Tony Brown: Honestly, I don’t know what’s in store …

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Tony Brown: As I watch the Milwaukee Bucks and Phoenix Suns play for an NBA championship, I can’t help but revisit this stage of the season a year ago. It was Los Angeles Lakers vs. Miami Heat. LeBron James against Jimmy Butler. The NBA bubble. It was also, in Game 4, the moment I reached the pinnacle of my professional career. After 19 years as an NBA referee, after over 1,000 regular-season and 35 playoff games, I stepped on the court to work my first Finals.
Tony Brown: Most eyes at tipoff were, I’m sure, focused on the star players who are the driving force in this league. I’m sure back home in Atlanta the eyes of my wife and my three kids were focused on me as I finally got the opportunity to work the NBA’s premier event. It was career validation: I was considered one of the best referees in the world. When this season began, my goal was to experience that exhilarating moment again. But life threw me a curveball. Pancreatic cancer. Stage 4.
Tony Brown: The first sign my body wasn’t right came after a sushi run while in Miami working the April 8 Heat-Lakers game. Stomach pain led to a doctor’s visit, and I was told it was probably a case of food poisoning. But the stomach pain lingered through the following week and my wife Tina insisted on a follow-up doctor’s visit. When I returned to Atlanta, I scheduled an appointment that turned out to be far from routine. A blood test revealed an abnormal alkaline blood number of 355 — over five times higher than in December when it registered at 66 during my preseason physical. ‘You’re healthy, so I’m not overly concerned,’ the doctor told me. ‘But let’s do some scans just to be safe.’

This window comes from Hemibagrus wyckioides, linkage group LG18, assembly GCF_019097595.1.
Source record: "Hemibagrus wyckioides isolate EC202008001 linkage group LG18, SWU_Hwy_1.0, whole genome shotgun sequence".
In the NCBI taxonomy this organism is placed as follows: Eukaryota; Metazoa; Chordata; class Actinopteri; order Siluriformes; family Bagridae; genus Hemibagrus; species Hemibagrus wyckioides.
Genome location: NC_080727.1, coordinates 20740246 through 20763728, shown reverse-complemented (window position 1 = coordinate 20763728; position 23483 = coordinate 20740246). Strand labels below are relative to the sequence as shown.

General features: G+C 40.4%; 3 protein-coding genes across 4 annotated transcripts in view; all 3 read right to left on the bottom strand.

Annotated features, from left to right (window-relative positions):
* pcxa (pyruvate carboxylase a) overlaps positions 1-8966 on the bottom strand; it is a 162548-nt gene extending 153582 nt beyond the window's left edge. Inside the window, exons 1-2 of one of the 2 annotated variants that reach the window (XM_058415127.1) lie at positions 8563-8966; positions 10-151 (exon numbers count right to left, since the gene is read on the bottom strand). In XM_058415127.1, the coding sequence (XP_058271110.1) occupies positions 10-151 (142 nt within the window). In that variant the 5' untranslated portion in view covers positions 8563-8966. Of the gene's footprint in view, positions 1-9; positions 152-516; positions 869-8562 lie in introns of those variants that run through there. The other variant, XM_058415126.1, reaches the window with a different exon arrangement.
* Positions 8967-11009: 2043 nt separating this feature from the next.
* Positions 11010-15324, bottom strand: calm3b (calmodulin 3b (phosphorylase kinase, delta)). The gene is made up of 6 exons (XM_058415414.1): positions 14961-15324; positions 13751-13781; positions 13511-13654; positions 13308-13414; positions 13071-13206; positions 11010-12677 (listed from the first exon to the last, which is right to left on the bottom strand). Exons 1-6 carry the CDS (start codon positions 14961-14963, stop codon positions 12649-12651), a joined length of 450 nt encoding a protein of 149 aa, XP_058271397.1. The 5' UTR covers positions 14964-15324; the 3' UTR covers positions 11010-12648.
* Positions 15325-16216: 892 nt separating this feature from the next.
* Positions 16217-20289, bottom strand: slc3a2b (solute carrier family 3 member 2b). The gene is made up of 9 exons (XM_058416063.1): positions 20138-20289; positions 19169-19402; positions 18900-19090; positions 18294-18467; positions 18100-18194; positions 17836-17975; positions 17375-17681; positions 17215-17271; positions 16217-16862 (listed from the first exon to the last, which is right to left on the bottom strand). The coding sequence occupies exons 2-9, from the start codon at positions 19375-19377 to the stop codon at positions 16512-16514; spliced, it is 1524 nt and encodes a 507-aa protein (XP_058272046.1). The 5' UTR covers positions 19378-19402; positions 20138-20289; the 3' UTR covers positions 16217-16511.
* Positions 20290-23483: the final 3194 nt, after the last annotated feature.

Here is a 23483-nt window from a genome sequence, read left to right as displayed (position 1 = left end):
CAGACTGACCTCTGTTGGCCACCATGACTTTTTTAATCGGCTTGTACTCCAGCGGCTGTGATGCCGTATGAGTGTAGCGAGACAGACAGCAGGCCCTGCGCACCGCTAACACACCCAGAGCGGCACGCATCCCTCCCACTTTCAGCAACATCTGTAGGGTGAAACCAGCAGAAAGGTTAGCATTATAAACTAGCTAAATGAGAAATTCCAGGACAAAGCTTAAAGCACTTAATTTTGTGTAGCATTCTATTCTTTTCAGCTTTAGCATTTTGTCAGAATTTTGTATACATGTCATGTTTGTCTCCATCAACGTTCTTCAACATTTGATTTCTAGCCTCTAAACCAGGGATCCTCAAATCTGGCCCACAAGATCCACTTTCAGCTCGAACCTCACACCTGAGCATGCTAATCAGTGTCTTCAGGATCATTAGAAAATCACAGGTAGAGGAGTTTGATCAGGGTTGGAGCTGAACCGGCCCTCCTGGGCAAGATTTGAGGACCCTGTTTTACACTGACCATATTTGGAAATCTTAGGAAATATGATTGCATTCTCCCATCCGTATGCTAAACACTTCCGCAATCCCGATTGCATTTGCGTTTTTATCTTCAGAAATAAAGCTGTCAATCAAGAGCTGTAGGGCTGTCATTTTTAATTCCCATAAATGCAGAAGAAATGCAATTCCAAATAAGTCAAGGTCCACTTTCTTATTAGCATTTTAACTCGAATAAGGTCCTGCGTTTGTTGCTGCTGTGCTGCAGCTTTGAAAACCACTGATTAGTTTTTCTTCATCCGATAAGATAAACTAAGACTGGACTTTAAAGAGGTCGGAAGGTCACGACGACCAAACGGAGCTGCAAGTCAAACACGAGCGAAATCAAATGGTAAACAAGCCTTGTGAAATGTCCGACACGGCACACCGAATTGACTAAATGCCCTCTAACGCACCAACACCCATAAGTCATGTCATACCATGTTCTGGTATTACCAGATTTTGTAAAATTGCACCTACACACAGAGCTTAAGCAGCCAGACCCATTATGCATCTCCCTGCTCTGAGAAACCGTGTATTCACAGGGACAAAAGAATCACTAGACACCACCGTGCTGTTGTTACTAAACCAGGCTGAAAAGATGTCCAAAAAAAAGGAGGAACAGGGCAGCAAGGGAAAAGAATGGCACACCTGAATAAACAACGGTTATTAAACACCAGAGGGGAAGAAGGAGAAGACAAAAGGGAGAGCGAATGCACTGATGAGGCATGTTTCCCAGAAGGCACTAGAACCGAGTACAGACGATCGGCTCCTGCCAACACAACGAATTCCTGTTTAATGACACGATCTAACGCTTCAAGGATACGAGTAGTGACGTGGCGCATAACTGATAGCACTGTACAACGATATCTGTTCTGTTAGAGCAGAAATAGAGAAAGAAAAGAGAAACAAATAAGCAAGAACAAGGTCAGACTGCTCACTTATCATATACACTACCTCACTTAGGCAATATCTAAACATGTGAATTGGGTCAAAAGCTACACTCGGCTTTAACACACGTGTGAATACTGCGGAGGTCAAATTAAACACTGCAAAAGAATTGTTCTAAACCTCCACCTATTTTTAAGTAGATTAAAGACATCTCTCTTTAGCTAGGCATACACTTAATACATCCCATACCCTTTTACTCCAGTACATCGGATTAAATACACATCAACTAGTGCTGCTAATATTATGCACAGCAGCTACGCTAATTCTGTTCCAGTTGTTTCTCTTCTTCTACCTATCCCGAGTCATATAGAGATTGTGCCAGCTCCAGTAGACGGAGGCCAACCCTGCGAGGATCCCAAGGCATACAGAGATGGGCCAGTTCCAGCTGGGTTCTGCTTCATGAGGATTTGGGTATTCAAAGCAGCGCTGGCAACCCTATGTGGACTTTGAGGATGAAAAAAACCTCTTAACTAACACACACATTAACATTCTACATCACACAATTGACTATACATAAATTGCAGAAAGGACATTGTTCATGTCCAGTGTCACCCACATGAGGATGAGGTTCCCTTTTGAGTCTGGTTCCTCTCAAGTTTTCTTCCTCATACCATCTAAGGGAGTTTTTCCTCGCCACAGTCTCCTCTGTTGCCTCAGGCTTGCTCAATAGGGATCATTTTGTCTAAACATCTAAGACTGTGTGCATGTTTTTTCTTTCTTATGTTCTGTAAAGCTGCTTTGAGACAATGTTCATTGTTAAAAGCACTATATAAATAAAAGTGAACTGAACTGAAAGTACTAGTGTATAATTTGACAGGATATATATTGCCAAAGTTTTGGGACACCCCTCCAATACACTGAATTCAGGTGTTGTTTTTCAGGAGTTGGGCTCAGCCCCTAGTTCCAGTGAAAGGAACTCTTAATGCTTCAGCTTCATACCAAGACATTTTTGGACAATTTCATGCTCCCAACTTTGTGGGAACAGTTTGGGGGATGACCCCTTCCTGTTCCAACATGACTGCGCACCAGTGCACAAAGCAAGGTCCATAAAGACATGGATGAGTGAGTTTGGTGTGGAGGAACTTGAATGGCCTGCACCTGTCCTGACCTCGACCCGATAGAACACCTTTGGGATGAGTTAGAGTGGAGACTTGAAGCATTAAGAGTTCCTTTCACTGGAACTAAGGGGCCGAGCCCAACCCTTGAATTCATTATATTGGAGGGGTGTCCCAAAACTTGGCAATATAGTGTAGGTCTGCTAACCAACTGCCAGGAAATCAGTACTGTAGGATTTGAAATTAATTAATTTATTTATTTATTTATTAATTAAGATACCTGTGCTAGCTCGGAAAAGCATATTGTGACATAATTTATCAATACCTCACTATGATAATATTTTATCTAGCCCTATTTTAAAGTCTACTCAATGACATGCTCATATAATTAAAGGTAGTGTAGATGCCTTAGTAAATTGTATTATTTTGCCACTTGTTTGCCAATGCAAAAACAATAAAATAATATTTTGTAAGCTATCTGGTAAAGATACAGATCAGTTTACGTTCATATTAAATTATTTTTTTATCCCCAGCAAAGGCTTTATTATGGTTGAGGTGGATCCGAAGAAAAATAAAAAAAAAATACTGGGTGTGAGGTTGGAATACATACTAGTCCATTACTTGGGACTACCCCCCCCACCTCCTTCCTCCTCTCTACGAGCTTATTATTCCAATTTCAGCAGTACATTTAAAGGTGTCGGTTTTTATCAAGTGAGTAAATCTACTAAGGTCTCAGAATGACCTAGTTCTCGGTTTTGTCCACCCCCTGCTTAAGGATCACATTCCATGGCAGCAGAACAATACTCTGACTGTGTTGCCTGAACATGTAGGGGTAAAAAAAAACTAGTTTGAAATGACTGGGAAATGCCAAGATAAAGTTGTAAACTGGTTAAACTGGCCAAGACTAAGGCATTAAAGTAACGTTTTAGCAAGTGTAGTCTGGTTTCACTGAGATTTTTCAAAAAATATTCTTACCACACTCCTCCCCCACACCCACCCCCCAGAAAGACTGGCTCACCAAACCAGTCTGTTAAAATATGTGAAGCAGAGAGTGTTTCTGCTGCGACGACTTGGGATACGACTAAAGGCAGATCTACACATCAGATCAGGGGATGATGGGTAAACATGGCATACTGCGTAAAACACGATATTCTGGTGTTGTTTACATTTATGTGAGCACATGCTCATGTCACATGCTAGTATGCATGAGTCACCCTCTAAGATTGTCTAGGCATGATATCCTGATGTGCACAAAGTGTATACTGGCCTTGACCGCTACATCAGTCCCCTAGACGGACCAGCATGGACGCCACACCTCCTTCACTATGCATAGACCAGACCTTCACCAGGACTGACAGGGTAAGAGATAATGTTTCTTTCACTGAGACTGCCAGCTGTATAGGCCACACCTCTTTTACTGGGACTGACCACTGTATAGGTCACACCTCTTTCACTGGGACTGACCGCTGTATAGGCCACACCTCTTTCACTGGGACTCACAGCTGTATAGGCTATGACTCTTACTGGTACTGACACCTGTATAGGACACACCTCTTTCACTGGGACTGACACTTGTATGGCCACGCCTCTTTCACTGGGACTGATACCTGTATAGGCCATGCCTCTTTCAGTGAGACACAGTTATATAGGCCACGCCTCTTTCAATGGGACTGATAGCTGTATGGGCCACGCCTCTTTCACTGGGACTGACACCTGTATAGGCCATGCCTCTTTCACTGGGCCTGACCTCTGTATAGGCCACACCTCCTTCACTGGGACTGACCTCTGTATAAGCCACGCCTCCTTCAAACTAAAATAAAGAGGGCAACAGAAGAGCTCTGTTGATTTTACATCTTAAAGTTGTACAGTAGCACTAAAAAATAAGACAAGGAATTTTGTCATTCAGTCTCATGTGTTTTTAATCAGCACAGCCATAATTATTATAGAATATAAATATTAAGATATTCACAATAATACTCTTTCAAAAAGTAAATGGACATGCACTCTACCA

Tony Brown: I underwent an ultrasound and an MRI, and when something abnormal was spotted on my liver, the doctors ordered a biopsy — the removal of tissue that can be further analyzed. That was the first time someone suggested I see an oncologist — a cancer doctor. ‘No problem,’ was my response. ‘I’m in great shape; whatever’s showing up has to be benign.’ The oncologist ordered a CT scan, which I took before our meeting. ‘Don’t expect this to be an issue,’ he told me. ‘This allows us to have everything in front of us.’ I had the scan at 7:30 a.m. on Friday, April 30, hours before my 11:30 a.m. meeting with the oncologist. With a trip scheduled to Chicago later that day, I used the four-hour gap to drive to the Atlanta Hawks training facility to take a COVID-19 test. As I pulled into the facility, my phone rang. It’s an oncologist, but not the one I’m scheduled to meet.
Tony Brown: Everything else from that day is a blur. As soon as I arrive at Emory Hospital, I’m given blood thinners to treat multiple pulmonary embolisms, the blood clots in my lungs. I was lucky, as the risk of death from blood clots increases tenfold when you fly. ‘Had you gotten on that plane to Chicago,’ a doctor told me, ‘there’s a chance the blood clots would have killed you.’ After being treated for the blood clots, I was wheeled to the oncology floor. My wife and I are confused about being taken to a cancer floor, and when a call doctor stopped by to check on me, we asked what was going on.
Tony Brown: The doctor, startled by our unawareness of my situation, delivered a sledgehammer. ‘You have stage 4 pancreatic cancer. ‘It has spread to your liver.’ Wait, what? Cancer? I had never seen an oncologist before that day, had never had any ailments and I was the picture of health — you have to be in my profession as an NBA referee. I’m still emotionally wrecked as I think back to that moment.
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